Add the nutritional yeast, garlic powder, onion powder, and salt. Blend again until completely smooth.

Transfer the cheese mixture to a clean mason jar (you can sterilize it if desired but it’s not necessary). Seal the jar and place in a warm spot to ferment for at least 16 hours, or up to 48 hours. (see “Tips” section for fermentation tips).

fermented cheese in jar, pre-fermenation

Stir the fermented cheese and transfer to the fridge for at least 4 hours to set.

cashew cheese after fermentation

Once the cheese has solidified, scoop out half of it onto a sheet of parchment paper. Use a spoon to push it into a log-like shape.

Roll up the parchment paper and your hands to mold and shape the cheese into a log shape. Repeat with the other half of the cheese. Refrigerate the cheese logs for 2 hours, or more, to set.

Once the cheese log is set, slice and spread as desired.

Tips for making this cheese

How to soften raw cashews.

I highly recommend soaking your cashews in cool water overnight, or boiling them on the stove for 20 minutes. Since there’s very little liquid, a proper soak or boil is necessary to fully soften the cashews.

Use a clean glass jar.

Wash your jar and lid with soapy warm water and dry well before adding your cheese and fermenting.

Use a high-powered blender.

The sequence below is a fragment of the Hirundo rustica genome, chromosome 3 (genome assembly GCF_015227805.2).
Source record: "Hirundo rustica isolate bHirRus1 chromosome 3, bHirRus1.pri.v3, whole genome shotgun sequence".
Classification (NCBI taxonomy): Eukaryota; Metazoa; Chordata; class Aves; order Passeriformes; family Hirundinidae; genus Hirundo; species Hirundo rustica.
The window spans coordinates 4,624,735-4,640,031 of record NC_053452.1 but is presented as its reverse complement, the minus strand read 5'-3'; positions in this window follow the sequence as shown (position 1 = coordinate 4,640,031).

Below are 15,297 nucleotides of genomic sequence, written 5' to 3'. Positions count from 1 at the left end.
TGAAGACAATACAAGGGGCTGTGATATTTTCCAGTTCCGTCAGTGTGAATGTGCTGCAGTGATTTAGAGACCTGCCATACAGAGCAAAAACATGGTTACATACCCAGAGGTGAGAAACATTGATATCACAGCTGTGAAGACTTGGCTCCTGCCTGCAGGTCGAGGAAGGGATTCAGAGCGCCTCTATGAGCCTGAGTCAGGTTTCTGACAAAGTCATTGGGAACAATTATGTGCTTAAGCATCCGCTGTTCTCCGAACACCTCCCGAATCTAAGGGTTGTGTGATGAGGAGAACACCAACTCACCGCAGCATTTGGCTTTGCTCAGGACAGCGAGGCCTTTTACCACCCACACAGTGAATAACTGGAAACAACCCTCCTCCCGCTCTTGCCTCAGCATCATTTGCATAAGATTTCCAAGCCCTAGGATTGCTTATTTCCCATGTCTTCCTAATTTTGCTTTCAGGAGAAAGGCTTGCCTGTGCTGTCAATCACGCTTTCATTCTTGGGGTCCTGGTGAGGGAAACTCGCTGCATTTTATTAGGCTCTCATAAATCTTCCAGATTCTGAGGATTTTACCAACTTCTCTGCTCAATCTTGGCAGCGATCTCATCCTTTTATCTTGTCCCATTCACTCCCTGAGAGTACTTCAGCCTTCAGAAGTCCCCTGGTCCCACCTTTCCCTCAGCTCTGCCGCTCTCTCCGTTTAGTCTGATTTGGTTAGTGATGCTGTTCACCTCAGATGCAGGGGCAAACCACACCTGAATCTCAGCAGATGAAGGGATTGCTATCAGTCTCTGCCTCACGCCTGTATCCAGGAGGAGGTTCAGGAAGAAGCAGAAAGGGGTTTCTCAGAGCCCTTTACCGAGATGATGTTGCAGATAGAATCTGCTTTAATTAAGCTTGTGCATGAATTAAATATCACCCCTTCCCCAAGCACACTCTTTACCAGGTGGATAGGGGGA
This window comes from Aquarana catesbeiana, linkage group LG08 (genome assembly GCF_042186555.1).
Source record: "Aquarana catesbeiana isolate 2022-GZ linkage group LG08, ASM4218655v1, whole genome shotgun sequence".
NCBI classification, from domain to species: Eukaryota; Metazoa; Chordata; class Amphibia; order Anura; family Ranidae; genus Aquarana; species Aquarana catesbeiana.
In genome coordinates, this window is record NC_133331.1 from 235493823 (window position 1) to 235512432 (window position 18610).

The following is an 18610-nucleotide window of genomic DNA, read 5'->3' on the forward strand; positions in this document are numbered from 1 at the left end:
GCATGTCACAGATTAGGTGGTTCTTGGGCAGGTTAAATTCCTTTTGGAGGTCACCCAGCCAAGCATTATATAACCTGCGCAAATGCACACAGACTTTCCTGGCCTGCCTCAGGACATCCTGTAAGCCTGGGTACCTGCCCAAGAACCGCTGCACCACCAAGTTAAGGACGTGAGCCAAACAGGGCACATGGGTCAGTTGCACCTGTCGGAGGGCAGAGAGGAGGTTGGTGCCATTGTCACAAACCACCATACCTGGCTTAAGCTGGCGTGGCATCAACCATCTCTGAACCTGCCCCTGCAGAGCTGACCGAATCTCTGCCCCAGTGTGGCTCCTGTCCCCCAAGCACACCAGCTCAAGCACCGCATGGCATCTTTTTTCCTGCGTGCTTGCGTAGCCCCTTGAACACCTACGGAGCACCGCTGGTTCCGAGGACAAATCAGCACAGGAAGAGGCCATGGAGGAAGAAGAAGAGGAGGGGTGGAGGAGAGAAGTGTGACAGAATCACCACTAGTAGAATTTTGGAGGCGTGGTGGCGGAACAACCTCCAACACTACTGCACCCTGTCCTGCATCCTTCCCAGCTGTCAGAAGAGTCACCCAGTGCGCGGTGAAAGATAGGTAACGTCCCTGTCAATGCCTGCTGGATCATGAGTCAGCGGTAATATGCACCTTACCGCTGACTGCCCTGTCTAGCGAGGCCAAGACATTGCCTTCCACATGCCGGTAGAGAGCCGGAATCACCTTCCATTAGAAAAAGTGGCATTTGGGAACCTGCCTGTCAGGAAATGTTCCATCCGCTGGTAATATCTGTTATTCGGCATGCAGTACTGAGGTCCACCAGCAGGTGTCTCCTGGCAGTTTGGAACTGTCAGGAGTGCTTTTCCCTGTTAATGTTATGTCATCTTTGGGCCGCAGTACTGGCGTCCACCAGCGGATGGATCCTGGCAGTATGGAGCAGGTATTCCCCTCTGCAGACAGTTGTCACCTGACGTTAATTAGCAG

Along the same lines, you’ll get the best, smoothest results with a high-powered blender, as you want a powerful machine to fully pulverize the cashews. Since there’s not much liquid, you’ll need to scrape down the sides several times as you go, especially if you have a large-sized blender container like me (I have the 64-ounce Vitamix container; it’s considerably easier with a smaller blender container).

Shake the apple cider vinegar.

It’s important to include a bit of the “mother” bacteria from the vinegar to start the fermentation process. Shaking the apple cider vinegar before pouring it ensures that the mother bacteria is evenly distributed.

Let it come to room temperature

If your cheese log has been in the fridge for quite awhile, let it sit at room temperature for 5 minutes to soften up. This will make it much easier to spread.

Where and how long to ferment the cheese.

One of the most important parts in the process is letting the cheese ferment in a warm place.

If it’s summertime, this could be your kitchen counter or pantry. If you live in a warm but not crazy hot climate like I do (Southern California), you can also ferment the cheese outside. Just make sure to not expose the jar to direct sunlight. I typically wrap the jar in ad dish towel during the day and set it outside; in the evening, I transfer it to the oven with the light bulb on (the warmth from the light is sufficiently warm for fermentation).

If it’s wintertime, you can just leave it in the oven as mentioned above. If that’s not an option, you’ll need to leave it out on a counter or in the pantry for at least a few days.

The warmer the temperature, the less time you should ferment it. The countertop when it’s not summer will take more time than in the oven with the light on. If the temperatuer is quite warm, consider fermenting for just 16 to 24 hours to avoid over-fermenting.